HanCinema recently met up with actor Kahlid Elijah Tapia to find out about his experience working in South Korea's television and film industry.
You came to South Korea back in 2009 to teach English. What was it about the country and culture that inspired you to explore its film and television industry?
This is a funny one actually because it wasn't the country or the culture. I was living in Florida taking acting classes before I came to Korea and I actually was just wanting to live in this country for one year and go home. A fellow actress and now close friend recommended that I put my headshot and resume on Craigslist. I thought to myself, "For what?" "This is Korea, I can't get anything done here". But I did it and 28 credits on IMDb later, I'm still here. What I learned after posting my information is that I can be an actor anywhere. Especially in this internet driven age.
Which of your past roles and performances are you most proud of, and are there any you'd rather forget?
I'm most proud of my role in the independent film "Haebangchon" where I played Quentin McCoy, aka "Q". I really pushed myself for this role. I went to Thailand and trained in Muay Thai for 3 months, I did my best to change my walk and a little of the way I would speak. It was my first feature film role and it was grueling. Most of the cast members were teachers like myself and we had to work during the week and then shoot full days on the weekends. No pay, I should add. Another role I'm proud of is when I played "Caliban" for Seoul Shakespeare Company's "The Tempest". I really contorted my body to make myself seem cave man and disfigured like. I was also half naked on stage which was a new break through for me. My least favorite role would be a student film I did where I had to act with an animal, a dog. I'm not an animal fan so it was very uncomfortable for me, but I wanted to push myself out of a new comfort zone. Don't get me wrong I don't hate animals, I just tend to keep my distance.
What has been the single biggest challenge you've faced being an actor in Korea? How different is the industry here compared to the U.S.?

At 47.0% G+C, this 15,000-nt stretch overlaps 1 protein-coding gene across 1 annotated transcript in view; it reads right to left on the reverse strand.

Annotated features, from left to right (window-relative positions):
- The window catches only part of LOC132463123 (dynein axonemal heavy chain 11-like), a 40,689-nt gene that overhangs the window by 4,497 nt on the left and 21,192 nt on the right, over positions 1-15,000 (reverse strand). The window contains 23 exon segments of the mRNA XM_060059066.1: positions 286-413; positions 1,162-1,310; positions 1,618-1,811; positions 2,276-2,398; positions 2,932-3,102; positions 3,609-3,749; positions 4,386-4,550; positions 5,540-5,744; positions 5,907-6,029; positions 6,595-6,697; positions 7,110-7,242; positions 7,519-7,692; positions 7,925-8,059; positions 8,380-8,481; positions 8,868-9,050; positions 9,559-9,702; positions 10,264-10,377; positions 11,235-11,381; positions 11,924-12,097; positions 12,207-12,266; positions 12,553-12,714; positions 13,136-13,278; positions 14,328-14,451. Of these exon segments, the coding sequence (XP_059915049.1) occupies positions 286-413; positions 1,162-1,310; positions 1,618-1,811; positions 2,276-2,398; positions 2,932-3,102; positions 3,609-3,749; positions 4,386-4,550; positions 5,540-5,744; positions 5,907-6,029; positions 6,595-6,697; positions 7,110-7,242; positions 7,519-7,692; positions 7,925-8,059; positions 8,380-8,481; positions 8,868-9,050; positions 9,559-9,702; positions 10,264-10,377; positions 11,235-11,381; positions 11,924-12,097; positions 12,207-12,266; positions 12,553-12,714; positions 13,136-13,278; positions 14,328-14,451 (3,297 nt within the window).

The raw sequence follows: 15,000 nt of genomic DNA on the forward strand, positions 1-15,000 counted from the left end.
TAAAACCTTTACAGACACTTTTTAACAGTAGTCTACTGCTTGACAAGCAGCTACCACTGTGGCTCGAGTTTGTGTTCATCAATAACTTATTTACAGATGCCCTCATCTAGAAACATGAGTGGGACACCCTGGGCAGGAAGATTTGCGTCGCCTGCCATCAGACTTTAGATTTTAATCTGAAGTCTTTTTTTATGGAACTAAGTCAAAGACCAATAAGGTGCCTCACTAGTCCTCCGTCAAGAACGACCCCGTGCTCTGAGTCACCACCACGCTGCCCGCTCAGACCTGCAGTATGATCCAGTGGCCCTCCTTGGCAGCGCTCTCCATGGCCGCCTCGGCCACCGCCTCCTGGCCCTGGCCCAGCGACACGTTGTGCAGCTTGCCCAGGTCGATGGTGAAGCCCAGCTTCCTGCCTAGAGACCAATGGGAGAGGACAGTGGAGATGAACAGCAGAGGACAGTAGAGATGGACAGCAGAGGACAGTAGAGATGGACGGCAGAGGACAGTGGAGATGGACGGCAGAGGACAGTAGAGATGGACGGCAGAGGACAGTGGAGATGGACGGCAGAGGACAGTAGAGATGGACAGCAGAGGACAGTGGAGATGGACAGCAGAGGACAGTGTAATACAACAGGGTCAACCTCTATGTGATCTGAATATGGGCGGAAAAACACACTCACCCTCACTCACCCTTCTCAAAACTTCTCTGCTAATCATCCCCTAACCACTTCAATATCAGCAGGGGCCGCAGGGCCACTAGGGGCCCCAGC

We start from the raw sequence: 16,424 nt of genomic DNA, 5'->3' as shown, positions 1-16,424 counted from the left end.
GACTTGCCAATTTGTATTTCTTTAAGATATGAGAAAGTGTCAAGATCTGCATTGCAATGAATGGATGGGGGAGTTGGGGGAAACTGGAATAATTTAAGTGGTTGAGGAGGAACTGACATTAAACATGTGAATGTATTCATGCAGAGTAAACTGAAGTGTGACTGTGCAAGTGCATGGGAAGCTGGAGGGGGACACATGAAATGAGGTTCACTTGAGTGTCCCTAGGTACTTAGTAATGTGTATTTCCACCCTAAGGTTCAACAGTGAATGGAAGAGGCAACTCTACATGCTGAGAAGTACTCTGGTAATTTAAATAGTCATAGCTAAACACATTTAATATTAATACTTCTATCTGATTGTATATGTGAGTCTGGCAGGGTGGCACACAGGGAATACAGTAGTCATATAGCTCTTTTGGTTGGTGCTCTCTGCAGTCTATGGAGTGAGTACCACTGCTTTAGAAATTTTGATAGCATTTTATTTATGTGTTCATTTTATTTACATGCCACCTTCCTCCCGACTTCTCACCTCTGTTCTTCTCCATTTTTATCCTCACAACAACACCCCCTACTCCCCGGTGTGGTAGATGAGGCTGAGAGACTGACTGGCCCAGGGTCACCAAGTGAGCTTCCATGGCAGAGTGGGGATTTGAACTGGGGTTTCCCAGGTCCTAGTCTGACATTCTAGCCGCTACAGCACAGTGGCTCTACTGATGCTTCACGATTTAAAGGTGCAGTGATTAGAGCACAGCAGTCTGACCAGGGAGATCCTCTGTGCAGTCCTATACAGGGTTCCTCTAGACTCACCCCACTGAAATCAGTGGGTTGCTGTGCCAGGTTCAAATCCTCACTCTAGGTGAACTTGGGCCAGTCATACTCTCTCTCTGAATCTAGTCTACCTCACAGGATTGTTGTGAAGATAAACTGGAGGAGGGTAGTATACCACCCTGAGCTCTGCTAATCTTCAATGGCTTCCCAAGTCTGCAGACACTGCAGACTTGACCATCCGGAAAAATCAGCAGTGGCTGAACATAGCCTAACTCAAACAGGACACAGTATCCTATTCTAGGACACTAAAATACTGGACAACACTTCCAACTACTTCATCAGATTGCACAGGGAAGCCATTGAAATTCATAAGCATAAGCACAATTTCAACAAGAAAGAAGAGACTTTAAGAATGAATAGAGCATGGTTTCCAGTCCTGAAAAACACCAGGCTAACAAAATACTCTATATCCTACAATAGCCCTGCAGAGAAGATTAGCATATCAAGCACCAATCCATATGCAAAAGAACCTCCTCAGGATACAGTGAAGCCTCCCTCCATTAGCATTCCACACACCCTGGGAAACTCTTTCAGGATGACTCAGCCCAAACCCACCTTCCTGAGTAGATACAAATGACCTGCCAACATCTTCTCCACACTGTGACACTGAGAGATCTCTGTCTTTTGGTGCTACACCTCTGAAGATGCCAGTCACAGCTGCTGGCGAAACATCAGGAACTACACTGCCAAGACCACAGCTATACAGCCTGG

The biggest challenge for me is conveying to Korea that I'm not just a happy foreigner who wants to be in a movie. I take my craft very seriously. I practice and I train continuously in acting. Any and all workshops I do my best to attend. I'm going to Japan in September for the Ivana Chubbuck workshop and then Hong Kong in October for the Nancy Bishop, Emmy-winning casting director, workshop. I push and work very hard at my craft. I have close to $350 worth of books that I'm always reading at some point. And I'm a sponge. I will humble myself and listen to a 4-year-old if by some chance they have been in the industry longer than me.
The main differences between US and Korea film industry would have to be how the director operates. In Korea, what the director says is final. I've met very few directors that are open to suggestions. This isn't wrong, it's just different. It took me awhile to realize that my American way of thinking needs to be put on back shelf for just a minute and receive your instruction with humility and an open mind.
How would you describe South Korea's current film and television industries, and why do you think it is so popular internationally?
Korea, in my opinion, is patterning itself to Hollywood. Although this is a great blueprint to build your industry upon it can also be a slight hindrance. Any entity that tries to pattern itself after a well-known organization, if not careful, can fall into certain traps of having the same successes but more importantly the same failures. Korea has had major success in its filming but sometimes, and this is very few, I see some of the same pitfalls happening. A few years back a war movie did well in Korea. Now I see war movies popping up more and more. I don't believe Korea needs to find its way. I think it has found its way just not its voice, specifically in film. The difference is when you find your way you know the path you want to take, the strategies you will use to get there and the code you will uphold. But finding your voice means that you understand the tone, the mood, the atmosphere, the style that you want to portray. Sometimes I see the same style/mood of Hollywood and I know that Korea has the creativity to stand on its own. I believe the reason its so popular internationally is because the Hollywood style will always sell. And though I'm a staunch believer in the phrases "If it's not making money, then it's not making sense (cents). " & "We're in show business, not business show" I would love to see Korea take a few more risk. I know that any movie made is a risk and lot of work goes into it. But I would love to see this industry branch out with something new even if Hollywood or other film industries haven't tried. Again, calculated risk, no gamble.